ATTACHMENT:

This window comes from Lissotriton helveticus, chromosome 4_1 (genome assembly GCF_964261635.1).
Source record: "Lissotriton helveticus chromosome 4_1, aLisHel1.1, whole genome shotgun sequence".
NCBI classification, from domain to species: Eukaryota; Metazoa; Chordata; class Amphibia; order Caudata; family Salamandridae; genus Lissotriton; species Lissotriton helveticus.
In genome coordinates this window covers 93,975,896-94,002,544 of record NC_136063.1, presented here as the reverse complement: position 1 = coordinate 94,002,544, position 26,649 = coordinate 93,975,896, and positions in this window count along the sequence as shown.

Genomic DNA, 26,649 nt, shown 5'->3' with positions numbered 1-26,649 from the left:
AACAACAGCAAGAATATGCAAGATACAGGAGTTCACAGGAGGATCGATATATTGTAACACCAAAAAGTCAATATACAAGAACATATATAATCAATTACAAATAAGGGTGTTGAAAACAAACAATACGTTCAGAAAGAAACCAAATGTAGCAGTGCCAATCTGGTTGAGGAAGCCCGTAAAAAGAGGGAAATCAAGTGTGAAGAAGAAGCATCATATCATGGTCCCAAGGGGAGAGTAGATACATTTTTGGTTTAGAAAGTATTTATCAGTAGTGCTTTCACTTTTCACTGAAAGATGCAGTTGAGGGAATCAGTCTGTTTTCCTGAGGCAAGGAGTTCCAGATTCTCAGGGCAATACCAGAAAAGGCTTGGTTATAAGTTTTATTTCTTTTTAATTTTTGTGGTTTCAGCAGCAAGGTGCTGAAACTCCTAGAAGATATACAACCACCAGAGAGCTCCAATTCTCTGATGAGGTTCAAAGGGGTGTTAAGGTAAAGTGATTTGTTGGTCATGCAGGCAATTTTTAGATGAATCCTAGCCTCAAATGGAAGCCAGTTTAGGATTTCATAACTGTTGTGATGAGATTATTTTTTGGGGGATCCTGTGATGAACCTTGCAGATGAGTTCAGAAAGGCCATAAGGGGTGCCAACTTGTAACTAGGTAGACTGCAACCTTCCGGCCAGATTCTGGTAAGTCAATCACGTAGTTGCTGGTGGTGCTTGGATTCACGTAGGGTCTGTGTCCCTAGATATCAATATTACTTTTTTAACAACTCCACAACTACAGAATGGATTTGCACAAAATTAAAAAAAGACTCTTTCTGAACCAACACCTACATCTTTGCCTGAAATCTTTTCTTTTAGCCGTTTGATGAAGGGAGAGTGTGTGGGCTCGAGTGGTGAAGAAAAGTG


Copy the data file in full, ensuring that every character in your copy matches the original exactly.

This window comes from Lissotriton helveticus, chromosome 4_1 (genome assembly GCF_964261635.1).
Source record: "Lissotriton helveticus chromosome 4_1, aLisHel1.1, whole genome shotgun sequence".
NCBI classification, from domain to species: Eukaryota; Metazoa; Chordata; class Amphibia; order Caudata; family Salamandridae; genus Lissotriton; species Lissotriton helveticus.
In genome coordinates this window covers 93,975,896-94,002,544 of record NC_136063.1, presented here as the reverse complement: position 1 = coordinate 94,002,544, position 26,649 = coordinate 93,975,896, and positions in this window count along the sequence as shown.

Genomic DNA, 26,649 nt, shown 5'->3' with positions numbered 1-26,649 from the left:
AACAACAGCAAGAATATGCAAGATACAGGAGTTCACAGGAGGATCGATATATTGTAACACCAAAAAGTCAATATACAAGAACATATATAATCAATTACAAATAAGGGTGTTGAAAACAAACAATACGTTCAGAAAGAAACCAAATGTAGCAGTGCCAATCTGGTTGAGGAAGCCCGTAAAAAGAGGGAAATCAAGTGTGAAGAAGAAGCATCATATCATGGTCCCAAGGGGAGAGTAGATACATTTTTGGTTTAGAAAGTATTTATCAGTAGTGCTTTCACTTTTCACTGAAAGATGCAGTTGAGGGAATCAGTCTGTTTTCCTGAGGCAAGGAGTTCCAGATTCTCAGGGCAATACCAGAAAAGGCTTGGTTATAAGTTTTATTTCTTTTTAATTTTTGTGGTTTCAGCAGCAAGGTGCTGAAACTCCTAGAAGATATACAACCACCAGAGAGCTCCAATTCTCTGATGAGGTTCAAAGGGGTGTTAAGGTAAAGTGATTTGTTGGTCATGCAGGCAATTTTTAGATGAATCCTAGCCTCAAATGGAAGCCAGTTTAGGATTTCATAACTGTTGTGATGAGATTATTTTTTGGGGGATCCTGTGATGAACCTTGCAGATGAGTTCAGAAAGGCCATAAGGGGTGCCAACTTGTAACTAGGTAGACTGCAACCTTCCGGCCAGATTCTGGTAAGTCAATCACGTAGTTGCTGGTGGTGCTTGGATTCACGTAGGGTCTGTGTCCCTAGATATCAATATTACTTTTTTAACAACTCCACAACTACAGAATGGATTTGCACAAAATTAAAAAAAGACTCTTTCTGAACCAACACCTACATCTTTGCCTGAAATCTTTTCTTTTAGCCGTTTGATGAAGGGAGAGTGTGTGGGCTCGAGTGGTGAAGAAAAGTG